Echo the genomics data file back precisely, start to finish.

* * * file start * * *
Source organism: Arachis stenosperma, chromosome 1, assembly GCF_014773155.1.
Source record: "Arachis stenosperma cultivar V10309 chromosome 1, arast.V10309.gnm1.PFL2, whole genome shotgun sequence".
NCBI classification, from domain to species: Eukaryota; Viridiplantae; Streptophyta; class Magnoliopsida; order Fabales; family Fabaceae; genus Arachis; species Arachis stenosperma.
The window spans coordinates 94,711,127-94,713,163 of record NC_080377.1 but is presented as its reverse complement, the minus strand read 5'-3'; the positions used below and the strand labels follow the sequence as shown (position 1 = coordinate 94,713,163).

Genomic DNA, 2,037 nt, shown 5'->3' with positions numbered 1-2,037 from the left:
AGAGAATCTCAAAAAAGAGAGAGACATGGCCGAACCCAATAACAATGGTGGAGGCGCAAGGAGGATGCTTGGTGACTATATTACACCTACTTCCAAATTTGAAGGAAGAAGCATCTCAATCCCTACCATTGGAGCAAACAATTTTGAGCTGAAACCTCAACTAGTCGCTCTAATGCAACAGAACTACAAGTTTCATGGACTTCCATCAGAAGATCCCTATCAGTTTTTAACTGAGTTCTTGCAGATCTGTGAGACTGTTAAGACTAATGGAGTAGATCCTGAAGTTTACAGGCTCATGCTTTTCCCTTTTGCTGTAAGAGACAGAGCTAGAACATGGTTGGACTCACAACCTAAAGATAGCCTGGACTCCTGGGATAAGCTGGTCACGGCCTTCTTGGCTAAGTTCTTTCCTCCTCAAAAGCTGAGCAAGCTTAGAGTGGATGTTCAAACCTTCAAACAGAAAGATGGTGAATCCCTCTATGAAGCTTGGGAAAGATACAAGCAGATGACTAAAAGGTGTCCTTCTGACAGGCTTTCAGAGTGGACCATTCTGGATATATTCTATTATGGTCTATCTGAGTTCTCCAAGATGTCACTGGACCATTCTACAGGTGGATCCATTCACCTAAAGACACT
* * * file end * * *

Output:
Source organism: Arachis stenosperma, chromosome 1, assembly GCF_014773155.1.
Source record: "Arachis stenosperma cultivar V10309 chromosome 1, arast.V10309.gnm1.PFL2, whole genome shotgun sequence".
NCBI classification, from domain to species: Eukaryota; Viridiplantae; Streptophyta; class Magnoliopsida; order Fabales; family Fabaceae; genus Arachis; species Arachis stenosperma.
The window spans coordinates 94,711,127-94,713,163 of record NC_080377.1 but is presented as its reverse complement, the minus strand read 5'-3'; the positions used below and the strand labels follow the sequence as shown (position 1 = coordinate 94,713,163).

Genomic DNA, 2,037 nt, shown 5'->3' with positions numbered 1-2,037 from the left:
AGAGAATCTCAAAAAAGAGAGAGACATGGCCGAACCCAATAACAATGGTGGAGGCGCAAGGAGGATGCTTGGTGACTATATTACACCTACTTCCAAATTTGAAGGAAGAAGCATCTCAATCCCTACCATTGGAGCAAACAATTTTGAGCTGAAACCTCAACTAGTCGCTCTAATGCAACAGAACTACAAGTTTCATGGACTTCCATCAGAAGATCCCTATCAGTTTTTAACTGAGTTCTTGCAGATCTGTGAGACTGTTAAGACTAATGGAGTAGATCCTGAAGTTTACAGGCTCATGCTTTTCCCTTTTGCTGTAAGAGACAGAGCTAGAACATGGTTGGACTCACAACCTAAAGATAGCCTGGACTCCTGGGATAAGCTGGTCACGGCCTTCTTGGCTAAGTTCTTTCCTCCTCAAAAGCTGAGCAAGCTTAGAGTGGATGTTCAAACCTTCAAACAGAAAGATGGTGAATCCCTCTATGAAGCTTGGGAAAGATACAAGCAGATGACTAAAAGGTGTCCTTCTGACAGGCTTTCAGAGTGGACCATTCTGGATATATTCTATTATGGTCTATCTGAGTTCTCCAAGATGTCACTGGACCATTCTACAGGTGGATCCATTCACCTAAAGACACT